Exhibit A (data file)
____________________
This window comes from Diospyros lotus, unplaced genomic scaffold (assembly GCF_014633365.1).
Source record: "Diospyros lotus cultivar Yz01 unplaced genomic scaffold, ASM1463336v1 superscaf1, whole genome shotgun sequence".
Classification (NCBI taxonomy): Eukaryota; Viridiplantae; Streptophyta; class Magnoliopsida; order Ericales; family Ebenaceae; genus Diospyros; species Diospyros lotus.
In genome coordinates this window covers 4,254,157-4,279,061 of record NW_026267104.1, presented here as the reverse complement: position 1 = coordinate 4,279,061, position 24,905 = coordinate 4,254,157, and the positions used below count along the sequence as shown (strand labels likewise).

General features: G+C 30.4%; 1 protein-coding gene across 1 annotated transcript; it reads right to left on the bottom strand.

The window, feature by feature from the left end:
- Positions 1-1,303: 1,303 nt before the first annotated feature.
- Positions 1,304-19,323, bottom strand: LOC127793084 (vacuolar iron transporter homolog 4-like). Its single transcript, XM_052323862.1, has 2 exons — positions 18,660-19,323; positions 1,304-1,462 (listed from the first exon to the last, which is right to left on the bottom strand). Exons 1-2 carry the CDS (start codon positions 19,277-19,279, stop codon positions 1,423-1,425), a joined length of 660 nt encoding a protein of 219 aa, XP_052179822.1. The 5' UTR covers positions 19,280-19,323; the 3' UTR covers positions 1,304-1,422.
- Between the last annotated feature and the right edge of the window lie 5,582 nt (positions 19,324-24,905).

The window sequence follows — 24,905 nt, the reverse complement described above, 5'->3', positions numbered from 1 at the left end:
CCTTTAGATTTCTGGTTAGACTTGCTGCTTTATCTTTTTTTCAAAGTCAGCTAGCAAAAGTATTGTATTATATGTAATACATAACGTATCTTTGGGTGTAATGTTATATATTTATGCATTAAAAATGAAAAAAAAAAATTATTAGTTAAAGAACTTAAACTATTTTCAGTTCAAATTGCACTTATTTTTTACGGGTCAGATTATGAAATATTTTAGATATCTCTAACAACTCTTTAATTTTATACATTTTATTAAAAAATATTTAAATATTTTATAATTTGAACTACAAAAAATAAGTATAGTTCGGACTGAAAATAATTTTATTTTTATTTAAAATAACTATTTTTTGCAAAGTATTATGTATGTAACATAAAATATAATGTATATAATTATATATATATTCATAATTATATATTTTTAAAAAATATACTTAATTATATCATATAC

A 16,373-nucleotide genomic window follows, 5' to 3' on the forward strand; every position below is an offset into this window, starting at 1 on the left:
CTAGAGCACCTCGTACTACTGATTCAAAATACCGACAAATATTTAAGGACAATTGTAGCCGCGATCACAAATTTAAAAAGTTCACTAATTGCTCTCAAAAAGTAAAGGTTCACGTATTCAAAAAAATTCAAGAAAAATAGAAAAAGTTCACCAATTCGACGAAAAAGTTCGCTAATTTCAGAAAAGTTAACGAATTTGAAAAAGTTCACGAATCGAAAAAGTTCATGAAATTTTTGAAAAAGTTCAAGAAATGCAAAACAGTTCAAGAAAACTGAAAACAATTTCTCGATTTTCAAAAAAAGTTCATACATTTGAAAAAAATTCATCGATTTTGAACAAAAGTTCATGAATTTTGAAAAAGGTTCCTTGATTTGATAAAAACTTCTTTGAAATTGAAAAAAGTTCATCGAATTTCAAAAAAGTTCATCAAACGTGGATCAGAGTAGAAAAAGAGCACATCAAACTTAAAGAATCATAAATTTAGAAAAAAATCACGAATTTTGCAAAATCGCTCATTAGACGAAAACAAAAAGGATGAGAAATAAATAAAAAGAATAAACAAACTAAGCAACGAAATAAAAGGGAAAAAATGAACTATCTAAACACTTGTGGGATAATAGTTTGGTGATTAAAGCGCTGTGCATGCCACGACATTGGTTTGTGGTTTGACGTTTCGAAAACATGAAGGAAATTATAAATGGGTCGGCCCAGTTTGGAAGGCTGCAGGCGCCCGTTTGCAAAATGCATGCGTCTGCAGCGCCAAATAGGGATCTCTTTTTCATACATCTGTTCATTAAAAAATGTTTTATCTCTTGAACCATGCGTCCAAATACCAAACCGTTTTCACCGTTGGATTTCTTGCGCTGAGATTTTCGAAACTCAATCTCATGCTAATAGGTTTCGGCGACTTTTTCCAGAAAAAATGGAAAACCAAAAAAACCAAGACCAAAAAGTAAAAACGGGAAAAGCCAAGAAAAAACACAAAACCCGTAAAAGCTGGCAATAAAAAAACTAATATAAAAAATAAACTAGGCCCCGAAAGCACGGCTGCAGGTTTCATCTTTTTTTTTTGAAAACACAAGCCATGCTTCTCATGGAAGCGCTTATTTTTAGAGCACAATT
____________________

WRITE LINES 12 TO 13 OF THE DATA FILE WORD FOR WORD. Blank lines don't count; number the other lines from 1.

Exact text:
A 16,373-nucleotide genomic window follows, 5' to 3' on the forward strand; every position below is an offset into this window, starting at 1 on the left:
CTAGAGCACCTCGTACTACTGATTCAAAATACCGACAAATATTTAAGGACAATTGTAGCCGCGATCACAAATTTAAAAAGTTCACTAATTGCTCTCAAAAAGTAAAGGTTCACGTATTCAAAAAAATTCAAGAAAAATAGAAAAAGTTCACCAATTCGACGAAAAAGTTCGCTAATTTCAGAAAAGTTAACGAATTTGAAAAAGTTCACGAATCGAAAAAGTTCATGAAATTTTTGAAAAAGTTCAAGAAATGCAAAACAGTTCAAGAAAACTGAAAACAATTTCTCGATTTTCAAAAAAAGTTCATACATTTGAAAAAAATTCATCGATTTTGAACAAAAGTTCATGAATTTTGAAAAAGGTTCCTTGATTTGATAAAAACTTCTTTGAAATTGAAAAAAGTTCATCGAATTTCAAAAAAGTTCATCAAACGTGGATCAGAGTAGAAAAAGAGCACATCAAACTTAAAGAATCATAAATTTAGAAAAAAATCACGAATTTTGCAAAATCGCTCATTAGACGAAAACAAAAAGGATGAGAAATAAATAAAAAGAATAAACAAACTAAGCAACGAAATAAAAGGGAAAAAATGAACTATCTAAACACTTGTGGGATAATAGTTTGGTGATTAAAGCGCTGTGCATGCCACGACATTGGTTTGTGGTTTGACGTTTCGAAAACATGAAGGAAATTATAAATGGGTCGGCCCAGTTTGGAAGGCTGCAGGCGCCCGTTTGCAAAATGCATGCGTCTGCAGCGCCAAATAGGGATCTCTTTTTCATACATCTGTTCATTAAAAAATGTTTTATCTCTTGAACCATGCGTCCAAATACCAAACCGTTTTCACCGTTGGATTTCTTGCGCTGAGATTTTCGAAACTCAATCTCATGCTAATAGGTTTCGGCGACTTTTTCCAGAAAAAATGGAAAACCAAAAAAACCAAGACCAAAAAGTAAAAACGGGAAAAGCCAAGAAAAAACACAAAACCCGTAAAAGCTGGCAATAAAAAAACTAATATAAAAAATAAACTAGGCCCCGAAAGCACGGCTGCAGGTTTCATCTTTTTTTTTTGAAAACACAAGCCATGCTTCTCATGGAAGCGCTTATTTTTAGAGCACAATT